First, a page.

SETI Institute, Public Affairs Office
July 19, 2012
Stowaways in a small car-sized asteroid that crashed in northern Sudan in 2008 have revealed what happened to a mysterious dwarf planet that is dusting Earth with a rare type of meteorites. That dwarf planet did not survive the “Late Heavy Bombardment” that cratered the Moon surface, an international team of researchers report in the latest issue of the journal Meteoritics and Planetary Science.
“The 2008 asteroid was a small chunk of a dwarf planet that once shattered into pieces,” says consortium lead Dr. Peter Jenniskens of the SETI Institute and NASA Ames Research Center. Jenniskens and co-author Dr. Muawia Shaddad recovered fragments of the asteroid, called 2008 TC3, by searching for meteorites with students of the University of Khartoum shortly after the fall in October of 2008. The recovered meteorites are named Almahata Sitta after the fall area in Sudan.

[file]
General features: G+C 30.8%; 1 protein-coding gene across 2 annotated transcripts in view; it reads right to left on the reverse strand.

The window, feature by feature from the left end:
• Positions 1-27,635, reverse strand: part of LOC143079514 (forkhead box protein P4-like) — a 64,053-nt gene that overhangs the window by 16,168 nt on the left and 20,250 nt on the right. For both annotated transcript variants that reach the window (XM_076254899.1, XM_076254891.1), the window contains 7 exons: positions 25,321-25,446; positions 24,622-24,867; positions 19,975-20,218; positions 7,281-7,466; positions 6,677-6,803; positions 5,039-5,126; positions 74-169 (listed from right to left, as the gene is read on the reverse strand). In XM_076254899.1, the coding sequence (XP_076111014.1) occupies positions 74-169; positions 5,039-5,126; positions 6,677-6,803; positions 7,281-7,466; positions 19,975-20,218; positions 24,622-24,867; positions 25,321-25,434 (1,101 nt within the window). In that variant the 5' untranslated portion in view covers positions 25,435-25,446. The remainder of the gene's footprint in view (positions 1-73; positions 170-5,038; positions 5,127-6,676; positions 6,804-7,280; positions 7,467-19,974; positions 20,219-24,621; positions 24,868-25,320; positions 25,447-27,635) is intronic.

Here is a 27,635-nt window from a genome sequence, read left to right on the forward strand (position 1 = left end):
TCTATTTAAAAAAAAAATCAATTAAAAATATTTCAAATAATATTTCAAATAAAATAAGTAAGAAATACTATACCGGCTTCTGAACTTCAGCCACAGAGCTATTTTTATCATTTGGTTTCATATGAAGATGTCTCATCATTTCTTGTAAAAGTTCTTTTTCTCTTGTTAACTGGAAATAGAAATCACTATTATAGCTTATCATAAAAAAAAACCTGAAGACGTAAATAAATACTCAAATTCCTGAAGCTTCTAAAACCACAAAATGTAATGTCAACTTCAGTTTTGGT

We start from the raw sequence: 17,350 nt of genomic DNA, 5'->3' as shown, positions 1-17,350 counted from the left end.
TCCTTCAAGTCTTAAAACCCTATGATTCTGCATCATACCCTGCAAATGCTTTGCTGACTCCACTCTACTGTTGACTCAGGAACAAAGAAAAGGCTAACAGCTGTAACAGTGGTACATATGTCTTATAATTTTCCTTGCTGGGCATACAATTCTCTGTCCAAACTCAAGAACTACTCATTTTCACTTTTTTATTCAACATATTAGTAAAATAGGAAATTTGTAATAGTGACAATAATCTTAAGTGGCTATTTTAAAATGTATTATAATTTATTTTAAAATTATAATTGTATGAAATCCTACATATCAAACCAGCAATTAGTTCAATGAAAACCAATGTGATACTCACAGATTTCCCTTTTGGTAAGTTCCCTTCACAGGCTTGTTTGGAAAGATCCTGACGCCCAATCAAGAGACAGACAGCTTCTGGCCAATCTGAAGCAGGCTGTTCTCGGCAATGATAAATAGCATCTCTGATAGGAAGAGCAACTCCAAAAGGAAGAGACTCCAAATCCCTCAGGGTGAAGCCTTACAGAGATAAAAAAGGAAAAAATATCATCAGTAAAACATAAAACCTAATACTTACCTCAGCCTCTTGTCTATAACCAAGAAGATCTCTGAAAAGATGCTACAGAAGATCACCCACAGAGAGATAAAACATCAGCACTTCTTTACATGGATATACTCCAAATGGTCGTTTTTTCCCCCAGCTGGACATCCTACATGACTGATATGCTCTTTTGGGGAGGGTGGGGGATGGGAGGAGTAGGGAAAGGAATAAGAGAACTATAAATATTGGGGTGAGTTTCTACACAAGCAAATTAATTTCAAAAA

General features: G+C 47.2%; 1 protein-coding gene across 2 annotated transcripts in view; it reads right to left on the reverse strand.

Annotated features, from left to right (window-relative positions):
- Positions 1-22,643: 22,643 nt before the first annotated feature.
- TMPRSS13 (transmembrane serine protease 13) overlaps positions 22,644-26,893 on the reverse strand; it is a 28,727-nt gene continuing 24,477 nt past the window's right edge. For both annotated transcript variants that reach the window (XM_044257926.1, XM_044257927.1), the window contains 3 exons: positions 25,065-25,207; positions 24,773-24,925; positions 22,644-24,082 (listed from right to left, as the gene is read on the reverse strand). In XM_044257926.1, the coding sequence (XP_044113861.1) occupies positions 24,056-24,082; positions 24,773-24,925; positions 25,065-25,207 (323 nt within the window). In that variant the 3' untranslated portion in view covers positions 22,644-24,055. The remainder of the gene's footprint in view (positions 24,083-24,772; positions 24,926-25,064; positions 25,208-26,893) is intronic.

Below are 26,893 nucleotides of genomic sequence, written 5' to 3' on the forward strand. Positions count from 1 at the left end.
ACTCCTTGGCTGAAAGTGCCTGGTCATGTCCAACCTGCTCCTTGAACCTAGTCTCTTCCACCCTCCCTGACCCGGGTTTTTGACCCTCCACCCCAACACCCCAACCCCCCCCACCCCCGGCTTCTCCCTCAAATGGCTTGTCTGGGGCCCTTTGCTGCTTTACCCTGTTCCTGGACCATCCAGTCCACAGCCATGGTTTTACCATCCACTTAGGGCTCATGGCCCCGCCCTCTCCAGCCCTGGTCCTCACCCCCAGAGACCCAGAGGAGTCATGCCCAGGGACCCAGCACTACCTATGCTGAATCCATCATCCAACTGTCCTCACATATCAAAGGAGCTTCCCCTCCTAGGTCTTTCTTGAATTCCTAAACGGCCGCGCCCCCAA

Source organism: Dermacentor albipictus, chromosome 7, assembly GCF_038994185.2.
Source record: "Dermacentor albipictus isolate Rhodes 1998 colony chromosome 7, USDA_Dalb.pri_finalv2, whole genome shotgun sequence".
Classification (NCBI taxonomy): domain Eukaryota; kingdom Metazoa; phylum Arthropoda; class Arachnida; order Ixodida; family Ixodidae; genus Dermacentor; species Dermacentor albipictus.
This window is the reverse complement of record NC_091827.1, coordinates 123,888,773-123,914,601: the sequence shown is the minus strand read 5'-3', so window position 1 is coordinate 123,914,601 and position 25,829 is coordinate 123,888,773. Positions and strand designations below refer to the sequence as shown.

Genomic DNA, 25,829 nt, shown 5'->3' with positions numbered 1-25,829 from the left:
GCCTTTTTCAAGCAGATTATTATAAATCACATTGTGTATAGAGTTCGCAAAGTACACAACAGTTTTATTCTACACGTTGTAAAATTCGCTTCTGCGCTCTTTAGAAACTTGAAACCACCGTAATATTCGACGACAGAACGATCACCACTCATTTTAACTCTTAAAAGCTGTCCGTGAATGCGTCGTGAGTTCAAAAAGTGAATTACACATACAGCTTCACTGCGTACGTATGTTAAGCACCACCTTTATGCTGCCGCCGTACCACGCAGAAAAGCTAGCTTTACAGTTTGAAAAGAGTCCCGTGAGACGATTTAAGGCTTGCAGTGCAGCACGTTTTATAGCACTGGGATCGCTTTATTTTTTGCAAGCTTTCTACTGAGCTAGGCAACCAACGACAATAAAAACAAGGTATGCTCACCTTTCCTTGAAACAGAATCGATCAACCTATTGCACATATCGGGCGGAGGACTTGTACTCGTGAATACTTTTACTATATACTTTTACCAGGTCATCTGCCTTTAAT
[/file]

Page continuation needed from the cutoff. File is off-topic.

When the dwarf planet broke up, it left a debris field in the asteroid belt between Mars and Jupiter that now supplies a steady flow to Earth of the meteorites called ureilites. The dwarf planet is known as the Ureilite Parent Body. Ureilites contain very low levels of uranium, thorium and potassium, the elements that have long-lived radioactive isotopes, making it difficult for researchers to measure the times of catastrophic heating and disruption events for ureilites.